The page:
he following comments were overheard at a recent meeting of Debt-aholics Anonymous.
Sam: My name is Uncle Sam, and I'm a debt-aholic.
DA: Hi Sam.
Sam: It's been 12 years since I was in surplus. And I've only been there twice in the last 50 years. Recently I have been on quite a binge. I may have finally hit bottom. I need help.
DA: We've all been there, Sam.
Sam: I'm looking for a sponsor, but there are so few nations in the world that I can turn to. I have been running annual deficits for 12 years and have accumulated $16 trillion in debt.
DA: Won't taxing the rich solve the problems? Isn't that what the election was about?
Sam: That was good politics, but taxing the rich will only get us around $50 billion per year and our annual deficit is $1.2 trillion.
DA: Wow, small potatoes. How did we get into this mess?
Sam: Both Republicans and Democrats found the much overrated common ground. That is, making promises and doling out goodies but paying for them by going into debt, rather than raising revenue. Then we had a Great Recession and no savings to help tide us over. It made things worse, but we were headed for problems anyway.
The 2012 federal budget spent $3.6 trillion but only received revenue of $2.4 trillion. It's as if an individual spent $36,000 per year and only earned $24,000. How long can you keep that up?
DA: But can't the Federal Reserve fund our deficit? If things continue to go wrong, won't they just print money and lower interest rates?
Sam: The Fed has done a lot already including keeping short-term rates near zero for over four years. You might have noticed that when rolling over your CDs you earn practically nothing. It makes it tough for the elderly who have done the right thing and saved for retirement, but now earn paltry returns.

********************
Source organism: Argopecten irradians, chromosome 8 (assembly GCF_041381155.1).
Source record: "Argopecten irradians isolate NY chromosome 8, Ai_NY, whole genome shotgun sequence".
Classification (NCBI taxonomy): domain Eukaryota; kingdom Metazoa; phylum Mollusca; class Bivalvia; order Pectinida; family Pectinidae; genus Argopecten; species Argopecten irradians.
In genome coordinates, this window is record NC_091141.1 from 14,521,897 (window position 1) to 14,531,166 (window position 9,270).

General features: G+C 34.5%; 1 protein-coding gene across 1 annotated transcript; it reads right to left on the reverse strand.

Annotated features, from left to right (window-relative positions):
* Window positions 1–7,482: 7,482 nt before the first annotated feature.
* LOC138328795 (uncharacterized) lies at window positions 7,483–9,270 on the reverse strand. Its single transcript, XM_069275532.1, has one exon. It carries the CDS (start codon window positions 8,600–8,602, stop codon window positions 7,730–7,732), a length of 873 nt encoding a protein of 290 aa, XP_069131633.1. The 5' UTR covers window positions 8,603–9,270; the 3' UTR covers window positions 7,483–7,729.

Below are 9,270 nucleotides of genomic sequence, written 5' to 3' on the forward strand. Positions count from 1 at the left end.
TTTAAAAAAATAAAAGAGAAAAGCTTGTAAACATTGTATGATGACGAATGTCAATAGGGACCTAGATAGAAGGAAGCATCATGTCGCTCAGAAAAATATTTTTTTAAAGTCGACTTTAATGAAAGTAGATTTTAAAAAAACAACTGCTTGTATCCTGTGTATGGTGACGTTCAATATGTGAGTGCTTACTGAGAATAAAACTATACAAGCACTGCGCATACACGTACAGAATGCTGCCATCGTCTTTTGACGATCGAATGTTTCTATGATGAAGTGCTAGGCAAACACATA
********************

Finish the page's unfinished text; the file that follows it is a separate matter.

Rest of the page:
And yes, the Fed is adding liquidity by printing money and buying U.S. government bonds. In fact, it now owns almost one-third of all longer government bonds. It's not having much of an effect, almost like pushing on a string. Besides, printing money can lead to inflation.
Remember this. The Fed can dole out aspirins and ease a fever, but it can't cure the disease. How can the Federal Reserve effect long-term growth? That comes from new technologies and productivity improvements, things outside of the Fed's control.
In fact, many believe that by keeping monetary policy so loose for so long, the Federal Reserve is enabling our politicians' profligate spending and borrowing ways.
DA: What does it mean? What does the future hold?
Sam: It's going to be tough. We need to hunker down and reduce the debt. That means saving more and consuming less. The road to recovery will be slower economic growth than we are used to. Stock market returns will likely be subpar (5% to 7%) for several more years and you shouldn't expect much more than 2% or 3% from the bond market.
In a sense we lived beyond our means for many years. We issued debt to do it. Now the debt burden has gotten too big. It's payback time.
DA: Can't we just grow our way out of it?
Sam: That would be nice, but the headwinds from an overhang of debt are fierce. Tough love is the answer. Besides, isn't fiscal responsibility part of the program?
DA: It all sounds depressing. Cheer me up, please.
Sam: I am optimistic that eventually I'll recover and be stronger than ever. My founding fathers left a Constitution and rule of law that has served the country well. The American free-enterprise system that rewards work and entrepreneurship has raised the standard of living of our citizens over the years.
And there's so much brainpower in the world, and it's being connected by the Internet. The OECD reported that of all the scientists that ever lived 90% are alive today. With all those scientists, entrepreneurs, inventors and businessmen hard at work, why shouldn't I believe that things will get better?
DA: OK. Thanks Sam. Is there anyone else who would like to share?
Speaker: My name is Greece ... n
Jeff Pantages is chief investment officer of Alaska Permanent Capital Management Co., Anchorage.